RNA-sequencing (RNA-seq) is a powerful technique for the identification of genetic variants that affect gene-expression levels, either through expression quantitative trait locus (eQTL) mapping or through allele-specific expression (ASE) analysis. [...] By deriving and imputing genotypes from RNA-seq data in the public domain, it is possible to identify both eQTLs and ASE effects. Given the exponential growth of the number of publicly available RNA-seq samples, we expect this approach will become especially relevant for studying the effects of tissue-specific and rare pathogenic genetic variants to aid clinical interpretation of exome and genome sequencing.
Gutierrez-Achury J et al.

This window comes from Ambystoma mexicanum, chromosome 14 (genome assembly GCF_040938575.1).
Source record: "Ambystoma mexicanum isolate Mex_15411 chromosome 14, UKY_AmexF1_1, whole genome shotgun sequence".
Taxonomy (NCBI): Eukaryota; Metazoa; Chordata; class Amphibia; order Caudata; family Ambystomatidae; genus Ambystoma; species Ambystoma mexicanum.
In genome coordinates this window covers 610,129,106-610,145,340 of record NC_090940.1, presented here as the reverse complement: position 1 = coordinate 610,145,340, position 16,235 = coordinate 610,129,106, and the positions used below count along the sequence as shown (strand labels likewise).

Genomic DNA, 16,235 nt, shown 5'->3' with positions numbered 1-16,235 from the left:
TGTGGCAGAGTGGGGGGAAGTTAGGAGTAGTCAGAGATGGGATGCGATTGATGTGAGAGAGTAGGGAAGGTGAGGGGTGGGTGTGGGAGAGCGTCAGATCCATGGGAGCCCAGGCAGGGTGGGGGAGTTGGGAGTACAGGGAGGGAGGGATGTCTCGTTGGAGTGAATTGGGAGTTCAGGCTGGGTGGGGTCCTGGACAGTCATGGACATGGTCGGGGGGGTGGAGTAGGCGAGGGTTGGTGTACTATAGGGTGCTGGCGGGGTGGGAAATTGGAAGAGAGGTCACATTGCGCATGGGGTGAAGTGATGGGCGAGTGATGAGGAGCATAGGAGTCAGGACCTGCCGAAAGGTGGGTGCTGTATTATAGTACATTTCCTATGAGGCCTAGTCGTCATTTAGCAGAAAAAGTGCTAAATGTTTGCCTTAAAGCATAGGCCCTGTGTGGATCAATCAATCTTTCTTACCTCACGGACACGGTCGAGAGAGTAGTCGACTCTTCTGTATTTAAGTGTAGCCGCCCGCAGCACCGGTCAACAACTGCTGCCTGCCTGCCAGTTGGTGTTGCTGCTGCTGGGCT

Fine mapping in the MHC region accounts for 18% additional genetic risk for celiac disease. Nat Genet. 2015;47(6):577-8.
Abstract: Although dietary gluten is the trigger for celiac disease, risk is strongly influenced by genetic variation in the major histocompatibility complex (MHC) region. We fine mapped the MHC association signal to identify additional risk factors independent of the HLA-DQA1 and HLA-DQB1 alleles and observed five new associations that account for 18% of the genetic risk. Taking these new loci together with the 57 known non-MHC loci, genetic variation can now explain up to 48% of celiac disease heritability. Press release
Wijmenga C, Gutierrez-Achury J, Celiac Disease Genetics: Past, Present and Future Challenges, Journal of pediatric gastroenterology and nutrition 2014; 59, S4-S7.